A five-judge Constitution Bench headed by Justice Dipak Misra began hearing the petitions filed by Karmanya Singh Sareen and Shreya Sethi challenging the constitutional validity of the WhatsApp policy.
Senior advocate K K Venugopal, Kapil Sibal and Sidharth Luthra appeared for WhatsApp and Facebook and said, “All messages, photographs and documents exchanged by millions of users of WhatsApp were encrypted end-to-end preventing even WhatsApp from reading them. The information is never accessible to anyone.”
This led Sidharth Luthra to explain to the Bench that, “What is shared is the phone number of the user, the identification number of the device used, the user’s registration detail and last access of the service by the user.” “The change in the policy has taken the trust away,” the Bench remarked.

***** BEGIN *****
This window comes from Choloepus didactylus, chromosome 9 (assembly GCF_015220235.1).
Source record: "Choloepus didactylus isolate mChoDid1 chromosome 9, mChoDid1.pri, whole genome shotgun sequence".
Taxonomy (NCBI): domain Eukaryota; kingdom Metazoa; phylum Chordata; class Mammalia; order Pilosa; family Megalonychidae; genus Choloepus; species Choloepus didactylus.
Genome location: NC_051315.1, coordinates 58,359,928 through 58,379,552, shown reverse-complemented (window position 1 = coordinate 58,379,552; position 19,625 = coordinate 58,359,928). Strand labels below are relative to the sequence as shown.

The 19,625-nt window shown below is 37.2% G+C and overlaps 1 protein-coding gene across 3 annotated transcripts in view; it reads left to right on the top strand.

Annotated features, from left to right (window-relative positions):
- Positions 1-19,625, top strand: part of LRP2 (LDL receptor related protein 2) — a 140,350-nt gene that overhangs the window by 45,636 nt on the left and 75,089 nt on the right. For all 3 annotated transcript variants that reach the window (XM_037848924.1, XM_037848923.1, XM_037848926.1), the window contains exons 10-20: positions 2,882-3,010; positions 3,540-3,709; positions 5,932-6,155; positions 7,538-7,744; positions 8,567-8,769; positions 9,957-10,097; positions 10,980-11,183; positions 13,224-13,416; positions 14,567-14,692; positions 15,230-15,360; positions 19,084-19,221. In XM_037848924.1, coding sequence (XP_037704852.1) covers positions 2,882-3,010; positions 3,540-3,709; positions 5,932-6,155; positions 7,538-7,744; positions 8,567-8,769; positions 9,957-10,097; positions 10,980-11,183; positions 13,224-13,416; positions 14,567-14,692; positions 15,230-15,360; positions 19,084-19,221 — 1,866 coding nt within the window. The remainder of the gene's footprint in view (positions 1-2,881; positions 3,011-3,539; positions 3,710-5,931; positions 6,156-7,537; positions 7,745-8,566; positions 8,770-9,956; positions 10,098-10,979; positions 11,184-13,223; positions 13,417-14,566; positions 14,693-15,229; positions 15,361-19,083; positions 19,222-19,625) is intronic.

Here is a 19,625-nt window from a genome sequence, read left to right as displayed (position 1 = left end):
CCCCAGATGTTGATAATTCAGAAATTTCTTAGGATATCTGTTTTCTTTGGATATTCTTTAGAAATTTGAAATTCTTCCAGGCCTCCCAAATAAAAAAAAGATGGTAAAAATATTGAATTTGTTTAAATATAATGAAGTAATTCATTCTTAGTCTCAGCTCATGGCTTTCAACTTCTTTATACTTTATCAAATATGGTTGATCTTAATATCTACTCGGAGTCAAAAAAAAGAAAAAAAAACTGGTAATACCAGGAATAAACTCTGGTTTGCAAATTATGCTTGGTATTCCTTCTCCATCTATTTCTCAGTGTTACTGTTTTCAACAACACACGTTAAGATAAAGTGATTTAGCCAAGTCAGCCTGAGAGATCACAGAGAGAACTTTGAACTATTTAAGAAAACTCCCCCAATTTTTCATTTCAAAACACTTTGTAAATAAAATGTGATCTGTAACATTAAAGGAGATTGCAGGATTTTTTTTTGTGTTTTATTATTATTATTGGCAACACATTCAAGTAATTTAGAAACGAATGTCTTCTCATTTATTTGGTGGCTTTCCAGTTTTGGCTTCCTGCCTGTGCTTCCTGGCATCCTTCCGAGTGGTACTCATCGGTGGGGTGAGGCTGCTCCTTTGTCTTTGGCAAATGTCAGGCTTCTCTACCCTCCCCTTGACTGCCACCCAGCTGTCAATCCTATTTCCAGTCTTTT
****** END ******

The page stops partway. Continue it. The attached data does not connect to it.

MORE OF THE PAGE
Advocate Madhavi Divan, appearing for the petitioners said lack of privacy of messages over WhatsApp not only violated the right to privacy but also the right to free speech and many countries had already restrained WhatsApp from sharing information of its users.
The Delhi High Court had last year ruled that WhatsApp should delete all data in its possession till September 25, 2016, but said the company was free to share the data with Facebook post September 25, 2016, enabling subscribers to voluntarily withdraw from the service if they were not keen on sharing their data with Facebook.